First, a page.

Calcutta High Court: A Division Bench of Joymalya Bagchi and Suvra Ghosh, JJ., while denouncing the conduct of lawyers who had called a strike, directed and that prompt steps shall be taken against the offenders obstructing Judges, police personnel or public servants from discharging their dues.
The Court was considering an application for bail under Section 439 CrPC. The Court was informed that due to lawyer’s strike, police personnel were unable to enter the Court premises and produce the original case diary.
The High Court, in its order, cited observations of the Supreme Court in:
(i) Harish Uppal v. Union of India, (2003) 2 SCC 45, wherein the Constitution Bench has held that lawyers have no right to go on a strike or call for bandh or even a token strike. Only in rarest of rare cases where the dignity, integrity and independence of the Bar and/or the bench are at stake and a protest abstention from work not more than a day may be entertained and to do so, the President of the Bar must consult and seeks permission from the Chief Justice or the District Judge in the matter.
(ii) Hussain v. Union of India, (2017) 5 SCC 702, wherein the Court recognised that frequent strikes, abstention from work by lawyers or frequent suspension of court work after condolence references are one of the prime reasons for the delay in disposal of criminal cases.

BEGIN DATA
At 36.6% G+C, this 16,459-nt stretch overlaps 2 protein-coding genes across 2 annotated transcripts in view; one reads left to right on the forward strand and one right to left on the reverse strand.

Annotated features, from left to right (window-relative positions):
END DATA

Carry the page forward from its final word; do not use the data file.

(iii) Krishankant Tamrakar v. State of M.P., (2018) 17 SCC 27, wherein it was reiterated that every resolution to strike and abstain from work is per se contempt and necessary mechanism to enforce the mandate of the Court needs to be put in place till proper legislation to remedy the situation is enacted.
In the instant case, noted the High Court, the striking lawyers not only brought the administration of justice to a standstill but also, in a flagrant manner, obstructed the police personnel from discharging their official duty.
The Court directed the Superintendent of Police, Paschim Medinipur, to enquire into the matter and take necessary steps so that police personnel, litigants, lawyers and all stakeholders in the administration of justice are permitted to enter the Court premises and discharge their duties. It was further ordered that any obstruction to Judges, police personnel or other public servants in that regard would amount to cognizable offence and prompt steps shall be taken against the offences.
The matter is now listed to be heard on 08-01-2020, on which date, the Superintendent of Police shall submit his report before the Court. [Aijul Gharami v. State of W.B., 2019 SCC OnLine Cal 5529, decided on 23-12-2019]